Just got caught up on the Euro action.
It looks and sounds amazing!!!!
Thanks for sharing the fun.
And if you happen to come across a pair of those race jeans in a 32 waist, I'm all in (:

March 24, 2014 | Unregistered Commenterdbass

That's funny you mention the jeans, Dave. Crazy Idea (Italian, of course) makes those things for men. They're a little less acid washed but definitely stylish. Not really my speed but Nate really wants a pair. They cost 110 Euros.

March 25, 2014 | Registered CommenterBrian

Congratulations for your great service on Pierra Menta. And congratulations for your race. Thank you.

March 25, 2014 | Unregistered CommenterFabio Menino

Hi Fabio,

Are you part of the race organization? If so, the PM is the best endurance event I've ever done. Simply great courses, fantastic competition and, best of all, amazing organization and volunteer support. Bravo!

March 25, 2014 | Registered CommenterBrian

Hey Briian
Thanks again for a super blog. I really appreciate being able to read about this stuff.Thank Nate for me for hanging in there and letting me read about the whole PM.
You guys rock.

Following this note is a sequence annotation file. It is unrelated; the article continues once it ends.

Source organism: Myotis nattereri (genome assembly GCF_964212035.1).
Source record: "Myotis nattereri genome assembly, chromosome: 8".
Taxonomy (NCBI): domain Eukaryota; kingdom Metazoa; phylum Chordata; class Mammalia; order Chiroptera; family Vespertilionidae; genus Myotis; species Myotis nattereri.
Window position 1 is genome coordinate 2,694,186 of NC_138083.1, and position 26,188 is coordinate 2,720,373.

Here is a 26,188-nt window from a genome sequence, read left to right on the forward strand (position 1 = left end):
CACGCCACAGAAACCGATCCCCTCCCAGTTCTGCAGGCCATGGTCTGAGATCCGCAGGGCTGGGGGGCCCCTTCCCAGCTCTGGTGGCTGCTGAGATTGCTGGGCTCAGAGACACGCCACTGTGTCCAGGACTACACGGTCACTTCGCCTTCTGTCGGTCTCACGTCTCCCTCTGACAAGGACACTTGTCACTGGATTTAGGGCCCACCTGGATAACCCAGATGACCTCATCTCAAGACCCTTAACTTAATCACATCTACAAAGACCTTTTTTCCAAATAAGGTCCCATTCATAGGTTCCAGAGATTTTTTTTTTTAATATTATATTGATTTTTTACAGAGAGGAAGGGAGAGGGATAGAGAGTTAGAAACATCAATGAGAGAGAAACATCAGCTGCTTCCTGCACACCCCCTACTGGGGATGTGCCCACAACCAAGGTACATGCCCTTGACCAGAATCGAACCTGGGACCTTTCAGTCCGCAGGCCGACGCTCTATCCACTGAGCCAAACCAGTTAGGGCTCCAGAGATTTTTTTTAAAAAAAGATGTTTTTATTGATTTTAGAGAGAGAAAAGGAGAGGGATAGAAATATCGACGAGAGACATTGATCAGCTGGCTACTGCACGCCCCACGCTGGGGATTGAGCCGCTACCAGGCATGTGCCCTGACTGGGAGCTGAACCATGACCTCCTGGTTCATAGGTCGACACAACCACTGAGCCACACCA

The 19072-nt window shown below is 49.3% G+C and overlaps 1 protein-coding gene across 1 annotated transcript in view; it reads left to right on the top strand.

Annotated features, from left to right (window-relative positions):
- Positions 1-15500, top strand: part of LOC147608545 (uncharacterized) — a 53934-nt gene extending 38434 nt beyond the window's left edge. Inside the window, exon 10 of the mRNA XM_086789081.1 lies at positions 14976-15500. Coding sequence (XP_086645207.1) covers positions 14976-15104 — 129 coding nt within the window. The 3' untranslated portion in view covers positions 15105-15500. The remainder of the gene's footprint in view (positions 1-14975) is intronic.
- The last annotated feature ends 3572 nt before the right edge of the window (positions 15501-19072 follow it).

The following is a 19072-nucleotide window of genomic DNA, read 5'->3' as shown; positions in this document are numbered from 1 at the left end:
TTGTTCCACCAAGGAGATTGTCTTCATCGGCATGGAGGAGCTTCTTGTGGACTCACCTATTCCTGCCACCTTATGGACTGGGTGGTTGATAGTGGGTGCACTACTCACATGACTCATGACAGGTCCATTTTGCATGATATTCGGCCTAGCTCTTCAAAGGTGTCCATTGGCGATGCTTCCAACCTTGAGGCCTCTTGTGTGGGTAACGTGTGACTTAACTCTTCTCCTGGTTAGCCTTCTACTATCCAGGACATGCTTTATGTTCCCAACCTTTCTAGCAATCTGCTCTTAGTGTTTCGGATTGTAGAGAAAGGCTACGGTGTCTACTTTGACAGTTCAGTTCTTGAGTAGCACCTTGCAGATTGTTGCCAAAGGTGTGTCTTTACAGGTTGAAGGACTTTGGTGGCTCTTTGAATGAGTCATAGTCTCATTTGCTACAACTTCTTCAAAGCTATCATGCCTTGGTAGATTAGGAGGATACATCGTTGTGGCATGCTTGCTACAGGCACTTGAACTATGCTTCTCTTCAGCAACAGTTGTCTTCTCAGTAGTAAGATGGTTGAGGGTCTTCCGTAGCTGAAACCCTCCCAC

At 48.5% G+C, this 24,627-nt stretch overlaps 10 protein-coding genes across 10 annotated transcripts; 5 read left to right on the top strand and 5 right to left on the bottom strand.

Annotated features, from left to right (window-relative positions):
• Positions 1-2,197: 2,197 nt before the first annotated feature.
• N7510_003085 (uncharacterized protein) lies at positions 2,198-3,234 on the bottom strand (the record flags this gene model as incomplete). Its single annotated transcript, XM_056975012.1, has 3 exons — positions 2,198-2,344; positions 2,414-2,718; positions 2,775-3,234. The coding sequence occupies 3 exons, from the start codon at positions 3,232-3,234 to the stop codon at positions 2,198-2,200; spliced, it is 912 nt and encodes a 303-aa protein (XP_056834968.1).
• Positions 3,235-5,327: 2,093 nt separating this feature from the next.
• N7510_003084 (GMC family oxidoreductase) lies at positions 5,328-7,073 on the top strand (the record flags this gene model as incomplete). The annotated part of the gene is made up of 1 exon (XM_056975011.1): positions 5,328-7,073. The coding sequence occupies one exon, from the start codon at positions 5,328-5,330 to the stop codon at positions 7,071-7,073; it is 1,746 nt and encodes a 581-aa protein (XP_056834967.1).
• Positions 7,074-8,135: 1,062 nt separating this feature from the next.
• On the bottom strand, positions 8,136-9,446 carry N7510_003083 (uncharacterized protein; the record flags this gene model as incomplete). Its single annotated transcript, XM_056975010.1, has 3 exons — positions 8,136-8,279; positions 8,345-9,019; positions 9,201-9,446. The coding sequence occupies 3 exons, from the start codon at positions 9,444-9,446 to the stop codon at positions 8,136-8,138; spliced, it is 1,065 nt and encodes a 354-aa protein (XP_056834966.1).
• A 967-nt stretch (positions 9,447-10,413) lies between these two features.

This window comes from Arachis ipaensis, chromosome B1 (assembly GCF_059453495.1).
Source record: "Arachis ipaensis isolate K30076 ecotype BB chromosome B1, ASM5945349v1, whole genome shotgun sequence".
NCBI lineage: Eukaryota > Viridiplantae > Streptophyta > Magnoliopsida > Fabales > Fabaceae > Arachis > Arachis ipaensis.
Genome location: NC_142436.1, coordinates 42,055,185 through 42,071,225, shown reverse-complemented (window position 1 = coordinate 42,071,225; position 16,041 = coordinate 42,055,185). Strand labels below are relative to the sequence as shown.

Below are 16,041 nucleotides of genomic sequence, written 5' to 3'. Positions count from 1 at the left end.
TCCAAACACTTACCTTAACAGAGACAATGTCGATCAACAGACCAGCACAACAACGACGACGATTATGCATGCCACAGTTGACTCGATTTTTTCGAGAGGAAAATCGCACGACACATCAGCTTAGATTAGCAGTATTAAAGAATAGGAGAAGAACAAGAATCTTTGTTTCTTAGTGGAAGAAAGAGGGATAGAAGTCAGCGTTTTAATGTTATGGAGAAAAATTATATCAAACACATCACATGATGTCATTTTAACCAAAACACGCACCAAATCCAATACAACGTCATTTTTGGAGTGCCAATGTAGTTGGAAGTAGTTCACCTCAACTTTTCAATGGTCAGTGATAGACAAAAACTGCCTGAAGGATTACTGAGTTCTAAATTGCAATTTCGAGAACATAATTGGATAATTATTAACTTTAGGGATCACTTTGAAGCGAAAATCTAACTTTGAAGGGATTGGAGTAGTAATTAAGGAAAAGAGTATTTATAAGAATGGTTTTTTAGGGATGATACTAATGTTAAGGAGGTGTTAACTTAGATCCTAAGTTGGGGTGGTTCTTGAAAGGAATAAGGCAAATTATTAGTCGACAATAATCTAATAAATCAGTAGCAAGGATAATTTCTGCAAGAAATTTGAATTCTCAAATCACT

March 26, 2014 | Unregistered CommenterBill B

Hey Brian, good to meet you and Nate on the course.
Enjoy the rest of your time in Cham and remember if the snow melts out too much that there is plenty of skiing to be had up in northern Norway.

March 26, 2014 | Unregistered CommenterKaj

Hey Kaj,

Good meeting you as well. It's a small world we live in when you and I can meet like that. Great sharing the days with you. We'll likely cross paths again. Stay in touch.

March 27, 2014 | Registered CommenterBrian

Awesome race reports. Thanks for sharing--I love the Wasatch Skimo suits being represented at the PM.


March 31, 2014 | Unregistered CommenterLayne

Hi Layne,

Yeah, we thought it pretty cool, too, rocking those colors in Europe. Probably should've sewn some little flag on the sleeve so the fans knew. On the other hand, maybe it's better they thought we were Canadian.

April 1, 2014 | Registered CommenterBrian